Set in a rural Australian town, I Had Such Friends explores isolation, friendship and growing up through the eyes of Hamish Day, son of a cabbage farmer. The novel speaks to both adult and young adult readers by centring around young adults whilst touching upon a number of adult themes.
I Had Such Friends is well written, at times beautifully written with interesting prose such as: “everyone had petered out of the room and casually draped themselves over the school grounds like washing on a line.”
The author invites the reader into Hamish’s quiet, reflective world immediately. Quickly we learn Hamish is one of life’s passengers; driving little in the plot line, at times frustratingly unable to do much more than watch on or walk away. Whilst his voice is refreshingly honest, Hamish is a confusing protagonist who isn’t particularly likeable but who provides a unique point of view, with an unmistakably Australian feel.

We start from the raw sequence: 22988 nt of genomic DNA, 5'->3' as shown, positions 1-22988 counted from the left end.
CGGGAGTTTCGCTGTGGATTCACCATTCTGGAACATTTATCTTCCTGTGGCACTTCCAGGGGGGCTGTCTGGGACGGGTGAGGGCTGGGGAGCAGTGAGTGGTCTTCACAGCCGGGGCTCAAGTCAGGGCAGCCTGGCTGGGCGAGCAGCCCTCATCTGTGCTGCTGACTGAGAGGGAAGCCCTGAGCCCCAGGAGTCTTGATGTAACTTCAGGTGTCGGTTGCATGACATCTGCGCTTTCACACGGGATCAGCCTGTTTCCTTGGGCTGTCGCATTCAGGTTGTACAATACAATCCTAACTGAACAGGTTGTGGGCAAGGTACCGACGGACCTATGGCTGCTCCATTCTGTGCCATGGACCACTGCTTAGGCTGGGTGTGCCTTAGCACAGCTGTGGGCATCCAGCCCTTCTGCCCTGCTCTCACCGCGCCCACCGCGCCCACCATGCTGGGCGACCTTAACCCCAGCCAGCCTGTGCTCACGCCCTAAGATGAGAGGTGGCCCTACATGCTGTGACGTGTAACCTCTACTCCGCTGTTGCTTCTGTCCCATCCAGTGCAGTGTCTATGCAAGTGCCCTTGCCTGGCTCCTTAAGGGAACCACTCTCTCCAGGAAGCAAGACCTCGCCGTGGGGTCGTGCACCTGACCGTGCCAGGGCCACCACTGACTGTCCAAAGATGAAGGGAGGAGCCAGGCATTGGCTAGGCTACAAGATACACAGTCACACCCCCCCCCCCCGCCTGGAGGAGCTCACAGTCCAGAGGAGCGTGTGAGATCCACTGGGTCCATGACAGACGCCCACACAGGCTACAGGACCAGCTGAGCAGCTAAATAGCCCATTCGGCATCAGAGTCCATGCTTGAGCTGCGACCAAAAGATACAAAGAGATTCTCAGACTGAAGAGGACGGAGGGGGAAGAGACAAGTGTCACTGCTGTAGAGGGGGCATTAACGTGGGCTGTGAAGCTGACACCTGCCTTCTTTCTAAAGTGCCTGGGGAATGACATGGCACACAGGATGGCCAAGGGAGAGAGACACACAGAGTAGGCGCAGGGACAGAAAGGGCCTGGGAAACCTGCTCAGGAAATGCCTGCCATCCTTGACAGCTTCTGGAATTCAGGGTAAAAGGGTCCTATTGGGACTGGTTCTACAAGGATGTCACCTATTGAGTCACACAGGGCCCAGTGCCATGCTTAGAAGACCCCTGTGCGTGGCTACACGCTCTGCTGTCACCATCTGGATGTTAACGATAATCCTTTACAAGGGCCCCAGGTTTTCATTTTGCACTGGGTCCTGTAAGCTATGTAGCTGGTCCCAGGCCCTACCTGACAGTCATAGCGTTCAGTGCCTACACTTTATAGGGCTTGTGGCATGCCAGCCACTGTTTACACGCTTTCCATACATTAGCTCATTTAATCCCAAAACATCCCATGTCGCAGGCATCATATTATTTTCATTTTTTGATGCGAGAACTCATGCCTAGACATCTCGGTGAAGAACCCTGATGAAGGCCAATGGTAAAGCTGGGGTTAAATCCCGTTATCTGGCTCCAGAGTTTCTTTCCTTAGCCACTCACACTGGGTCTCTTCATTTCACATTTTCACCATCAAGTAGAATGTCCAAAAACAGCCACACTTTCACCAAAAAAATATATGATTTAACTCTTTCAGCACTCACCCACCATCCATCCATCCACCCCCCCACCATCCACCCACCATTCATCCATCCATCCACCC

The novel explores Hamish’s at times relentlessly bleak reality – which is only occasionally punctuated by a lighter or more humorous moment. This serves the author’s purpose to highlight the isolation and depression felt by Hamish; a realistic depiction of a struggling adolescent’s experience in a small, conservative town.
Themes of mental health, identity and masculinity are also explored throughout the novel. Again, the refreshingly Australian viewpoint allows the reader to consider these themes from a less explored perspective. Other characters do seem to play to a stereotype, such as Martin “the geek” or Annie, “the prettiest girl in school.” Although the author does attempt to further develop these characters, it feels rushed, and most remain one-dimensional.
I Had Such Friends is a thought-provoking novel that, although developing quite slowly, eventually provides many unexpected twists and a surprisingly emotive finale.
Reviewed by Andrea Brunt
Rating out of 10: 7
Distributed by: Pantera Press
Released: August 2018